DURHAM, N.C. (WNCN) – The number of vacancies at the Durham Emergency Communications Center has grown to 28 from the 25 vacancies last month and this has city leaders concerned as more people say they are having to wait several minutes to get ahold of 911.

According to data from the city of Durham’s website, 78 percent of 911 calls in Durham were answered in 15 seconds or less during the month of July.

But the National Emergency Number Association’s standard is for 90 percent of calls to be answered in 15 seconds or less.

But July was also one of the busiest months in history at the DECC as they answered more than 27,000 calls.

During Thursday’s work session, DECC Director Randy Beeman spoke about efforts that are underway to fill these positions.

Beeman said they have added incentives to recruit more highly skilled individuals, such as master communications officers and training officers, to help shorten the training time and assist in staffing levels.

He said they have also added an overtime incentive to encourage more staffing coverage, as 911 operators are now paid double time when working overtime.

Beeman said personnel with the Durham Fire Department and telecommunicators with the Durham County Sheriff’s Office are also providing support with dispatching.

Beeman said they have brought on 11 part-time staff which include retirees and former employees to help make sure all the shifts are covered. Beeman said they have also increased the size of their training academies as their next academy will include eight trainees and an academy in November will include 12 trainees.

Beeman said altogether they will have added 20 new employees by the end of December. Although they won’t be ready to work independently by the end of the year, he said it will bring vacancies down.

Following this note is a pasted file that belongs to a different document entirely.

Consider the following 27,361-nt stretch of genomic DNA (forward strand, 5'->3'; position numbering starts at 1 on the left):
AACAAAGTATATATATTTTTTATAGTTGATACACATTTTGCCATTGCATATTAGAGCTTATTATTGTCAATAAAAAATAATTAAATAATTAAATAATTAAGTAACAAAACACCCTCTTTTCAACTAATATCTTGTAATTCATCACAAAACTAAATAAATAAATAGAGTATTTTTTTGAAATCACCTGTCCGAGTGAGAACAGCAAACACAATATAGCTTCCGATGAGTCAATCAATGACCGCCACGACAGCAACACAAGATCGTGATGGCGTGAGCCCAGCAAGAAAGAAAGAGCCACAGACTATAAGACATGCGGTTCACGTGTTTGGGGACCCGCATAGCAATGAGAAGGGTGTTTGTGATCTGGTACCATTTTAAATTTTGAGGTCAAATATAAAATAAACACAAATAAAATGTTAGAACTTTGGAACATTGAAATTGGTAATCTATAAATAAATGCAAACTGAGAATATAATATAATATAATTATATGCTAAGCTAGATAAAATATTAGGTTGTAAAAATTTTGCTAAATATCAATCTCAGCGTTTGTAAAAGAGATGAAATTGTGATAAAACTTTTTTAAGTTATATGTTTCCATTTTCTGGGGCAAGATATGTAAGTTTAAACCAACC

“I recognize and take responsibility that we are not meeting acceptable standards of call answer times,” Beeman said. “We are not meeting the expectations of our residents and visitors when callers are not able to receive assistance in an appropriate time.”

Despite these efforts, some Durham City Councilors questioned if enough is being done to address the staffing shortage as there have been several reports of people not being able to get ahold of 911.

Councilman Middleton asked Beeman how much the vacancies have changed since Durham quit sending some 911 calls to Raleigh.

Beeman didn’t have those exact numbers but said they are “at or better” than they were then.

But according to a story CBS 17 did on June 1, the day Durham announced they were going to quit forwarding 911 calls to Raleigh, city leaders told CBS 17 they had 26 vacancies at the time.

This means the number of 911 operator vacancies has grown by two, to 28, since then.

“It seems to me that when we lost our mutual aid, that we didn’t take significant or extra steps,” Middleton said. “I’m not comfortable with this. I don’t want to hope for the best, if we’re not throwing everything in our toolbox. I think there needs to be some emergency action taken.”

Councilor DeDreana Freeman said she tried to call 911 to report a shooting on Main Street last week and she said she had to wait four minutes to get through.

“I want us to be real about how difficult it is to say that we’re ‘at or not at’ (number of vacancies), and that we marry that with actual reality,” DeDreana Freeman said.

Deputy City Manager Bo Ferguson said several of the measures Beeman talked about during the work session are newly conceived and they do anticipate them making an impact.

Middleton also questioned why the city can’t send some 911 calls to another jurisdiction again while the Durham 911 call center works to build up its staff.

Ferguson said there are discussions underway about possibly routing calls to another jurisdiction again, but nothing has been decided.

“There were concerns in our community when alternate routing was in place and about how those calls were handled,” Ferguson said. “If we’re going to pursue bringing alternate routing back, we have an obligation to try to address those concerns in the process.”